In a recent development in the ongoing legal battle between Ripple and the U.S. Securities and Exchange Commission (SEC), attorney Bill Morgan took to Twitter to shed light on an intriguing argument made by Ripple.
The tweet highlighted Ripple’s decision not to include an argument in its summary judgment motion regarding pre-2018 price rises of XRP being unrelated to Ripple’s activities. However, XRP expressed confidence in prevailing before a jury on this matter.
Interestingly, XRP’s stance on the issue became more pronounced in a footnote within its summary judgment (SJ) Reply brief. The footnote stated that if XRP’s motion to dismiss the SEC’s case is not entirely successful, it should be granted partial summary judgment for the period after mid-2018.
This request was based on the SEC’s own concession that most XRP price increases during this time were driven by market forces rather than XRP’s actions.
Ripple’s Meritorious Claim: Challenging SEC’s Ability To Satisfy The Third Prong
The argument presented by XRP pertains to the “expectation of profits from the efforts of others” prong of the Howey test, a legal framework used to determine whether a particular transaction qualifies as a security.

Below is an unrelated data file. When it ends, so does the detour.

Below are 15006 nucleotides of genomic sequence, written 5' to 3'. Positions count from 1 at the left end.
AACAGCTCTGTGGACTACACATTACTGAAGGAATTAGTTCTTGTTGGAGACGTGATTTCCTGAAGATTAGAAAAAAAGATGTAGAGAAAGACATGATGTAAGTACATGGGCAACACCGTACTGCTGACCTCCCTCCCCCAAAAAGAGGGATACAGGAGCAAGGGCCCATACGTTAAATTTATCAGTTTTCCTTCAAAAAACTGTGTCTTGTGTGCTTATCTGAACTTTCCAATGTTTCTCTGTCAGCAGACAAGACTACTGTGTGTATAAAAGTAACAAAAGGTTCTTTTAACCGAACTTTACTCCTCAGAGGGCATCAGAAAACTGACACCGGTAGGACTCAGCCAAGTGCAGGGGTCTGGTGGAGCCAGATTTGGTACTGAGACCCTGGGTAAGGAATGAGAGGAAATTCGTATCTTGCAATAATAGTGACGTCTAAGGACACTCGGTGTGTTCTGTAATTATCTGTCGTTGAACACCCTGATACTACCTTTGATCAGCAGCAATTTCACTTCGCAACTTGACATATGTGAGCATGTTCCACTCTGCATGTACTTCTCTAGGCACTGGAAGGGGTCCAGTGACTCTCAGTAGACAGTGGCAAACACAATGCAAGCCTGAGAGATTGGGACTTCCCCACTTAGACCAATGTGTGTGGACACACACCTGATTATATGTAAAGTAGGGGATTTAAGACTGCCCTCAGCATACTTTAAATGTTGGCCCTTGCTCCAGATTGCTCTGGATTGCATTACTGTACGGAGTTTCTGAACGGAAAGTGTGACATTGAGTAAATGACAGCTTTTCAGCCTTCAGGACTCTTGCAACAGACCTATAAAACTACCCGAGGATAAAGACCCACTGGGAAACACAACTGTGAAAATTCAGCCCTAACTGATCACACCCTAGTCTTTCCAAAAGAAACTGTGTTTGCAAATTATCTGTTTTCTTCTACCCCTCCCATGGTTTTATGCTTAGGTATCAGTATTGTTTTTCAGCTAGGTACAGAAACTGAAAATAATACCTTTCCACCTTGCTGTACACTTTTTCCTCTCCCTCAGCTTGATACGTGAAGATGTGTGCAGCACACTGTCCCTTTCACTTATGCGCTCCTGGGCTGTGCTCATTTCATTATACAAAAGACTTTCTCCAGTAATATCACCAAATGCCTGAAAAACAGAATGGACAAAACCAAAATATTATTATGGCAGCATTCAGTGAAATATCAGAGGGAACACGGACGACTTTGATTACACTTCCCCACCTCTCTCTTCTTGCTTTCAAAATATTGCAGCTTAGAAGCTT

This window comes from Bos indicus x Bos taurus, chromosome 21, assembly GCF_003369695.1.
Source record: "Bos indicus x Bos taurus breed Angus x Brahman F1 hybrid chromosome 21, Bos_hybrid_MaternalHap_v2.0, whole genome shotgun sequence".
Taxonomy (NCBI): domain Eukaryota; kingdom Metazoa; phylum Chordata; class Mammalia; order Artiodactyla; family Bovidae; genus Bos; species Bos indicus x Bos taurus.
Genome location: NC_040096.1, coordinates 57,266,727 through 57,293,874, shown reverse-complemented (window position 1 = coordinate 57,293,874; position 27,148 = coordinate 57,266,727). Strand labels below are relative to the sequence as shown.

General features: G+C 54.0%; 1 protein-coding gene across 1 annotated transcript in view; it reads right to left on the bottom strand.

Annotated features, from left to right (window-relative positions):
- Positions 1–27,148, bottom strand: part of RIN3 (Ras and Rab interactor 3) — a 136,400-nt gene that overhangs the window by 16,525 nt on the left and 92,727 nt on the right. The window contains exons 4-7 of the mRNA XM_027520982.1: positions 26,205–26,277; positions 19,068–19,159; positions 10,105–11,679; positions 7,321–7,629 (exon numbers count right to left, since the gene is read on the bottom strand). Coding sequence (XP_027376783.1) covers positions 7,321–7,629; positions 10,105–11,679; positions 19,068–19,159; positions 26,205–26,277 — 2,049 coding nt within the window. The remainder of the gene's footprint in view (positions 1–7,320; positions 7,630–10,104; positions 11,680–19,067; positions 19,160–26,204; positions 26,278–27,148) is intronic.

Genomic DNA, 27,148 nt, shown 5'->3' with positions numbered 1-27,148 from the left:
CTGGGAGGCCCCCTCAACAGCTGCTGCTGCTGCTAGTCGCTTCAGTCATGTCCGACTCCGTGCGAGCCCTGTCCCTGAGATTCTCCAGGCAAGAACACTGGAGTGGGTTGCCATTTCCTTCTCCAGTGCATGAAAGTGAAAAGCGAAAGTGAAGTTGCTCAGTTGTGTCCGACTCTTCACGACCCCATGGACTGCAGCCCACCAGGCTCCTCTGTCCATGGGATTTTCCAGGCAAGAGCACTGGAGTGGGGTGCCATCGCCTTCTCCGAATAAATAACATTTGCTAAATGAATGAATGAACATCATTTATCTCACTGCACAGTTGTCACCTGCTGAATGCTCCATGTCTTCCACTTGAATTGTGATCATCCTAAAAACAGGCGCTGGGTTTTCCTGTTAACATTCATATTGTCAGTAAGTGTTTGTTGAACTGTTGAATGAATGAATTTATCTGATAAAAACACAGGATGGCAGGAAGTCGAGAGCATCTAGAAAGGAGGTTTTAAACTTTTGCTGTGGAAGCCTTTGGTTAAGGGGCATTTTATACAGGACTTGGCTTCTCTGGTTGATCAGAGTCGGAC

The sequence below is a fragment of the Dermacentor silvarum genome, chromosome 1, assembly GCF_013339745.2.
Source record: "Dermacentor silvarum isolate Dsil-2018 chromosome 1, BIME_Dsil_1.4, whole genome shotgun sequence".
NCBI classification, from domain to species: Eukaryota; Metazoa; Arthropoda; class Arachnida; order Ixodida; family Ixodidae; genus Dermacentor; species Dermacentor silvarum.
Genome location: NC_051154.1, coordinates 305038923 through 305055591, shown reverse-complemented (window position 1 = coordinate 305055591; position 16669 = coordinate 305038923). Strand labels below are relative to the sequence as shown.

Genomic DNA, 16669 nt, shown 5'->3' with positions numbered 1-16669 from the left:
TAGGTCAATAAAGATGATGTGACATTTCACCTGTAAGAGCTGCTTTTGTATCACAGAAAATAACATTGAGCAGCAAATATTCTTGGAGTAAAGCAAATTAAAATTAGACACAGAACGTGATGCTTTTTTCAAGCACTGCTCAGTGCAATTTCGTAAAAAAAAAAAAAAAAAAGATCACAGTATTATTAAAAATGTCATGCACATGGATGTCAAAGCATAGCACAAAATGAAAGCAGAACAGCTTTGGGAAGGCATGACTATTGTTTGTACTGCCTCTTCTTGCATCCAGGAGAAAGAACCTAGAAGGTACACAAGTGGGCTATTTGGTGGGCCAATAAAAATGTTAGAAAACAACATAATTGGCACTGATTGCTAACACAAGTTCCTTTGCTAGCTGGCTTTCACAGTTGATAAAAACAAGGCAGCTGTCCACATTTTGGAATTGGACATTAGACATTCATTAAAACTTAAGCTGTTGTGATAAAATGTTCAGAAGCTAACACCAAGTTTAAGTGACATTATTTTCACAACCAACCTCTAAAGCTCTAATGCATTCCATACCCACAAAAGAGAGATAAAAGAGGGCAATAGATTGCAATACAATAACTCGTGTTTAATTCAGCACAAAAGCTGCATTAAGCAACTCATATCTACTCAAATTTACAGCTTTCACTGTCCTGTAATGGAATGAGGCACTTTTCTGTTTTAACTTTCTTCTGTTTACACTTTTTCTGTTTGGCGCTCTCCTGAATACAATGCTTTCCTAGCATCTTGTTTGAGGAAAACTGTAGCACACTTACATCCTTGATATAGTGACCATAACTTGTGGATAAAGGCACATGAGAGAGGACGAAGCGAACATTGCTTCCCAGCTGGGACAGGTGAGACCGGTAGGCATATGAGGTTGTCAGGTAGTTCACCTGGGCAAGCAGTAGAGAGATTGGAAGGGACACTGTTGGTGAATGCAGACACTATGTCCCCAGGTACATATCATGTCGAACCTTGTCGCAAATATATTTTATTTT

Ripple pointed out that even the SEC’s fifth expert, whose event study showed a correlation between Ripple news announcements and XRP price changes, was barred from testifying about causation.
Furthermore, XRP challenged the third SEC expert’s opinions, as the Daubert decision judge noted that the expert’s views focused on XRP’s actions to influence XRP’s price without directly addressing whether those actions caused a price change.
In addition, Judge Torres did not permit the opinion of the SEC’s first expert, who argued that based on XRP’s design features and XRP’s public statements, a reasonable XRP purchaser would have expected future profits derived from Ripple’s efforts.
These factors collectively contribute to XRP’s argument that the SEC fails to satisfy the third prong of the Howey test for XRP sales, thereby warranting a dismissal of the case. XRP particularly emphasizes the Court’s consideration of granting partial summary judgment for post-mid-2018 XRP sales.
It is worth noting that XRP’s request for partial summary judgment, mentioned in the footnote of its Reply brief, was made before the Daubert decision. However, the subsequent ruling further bolstered Ripple’s position.
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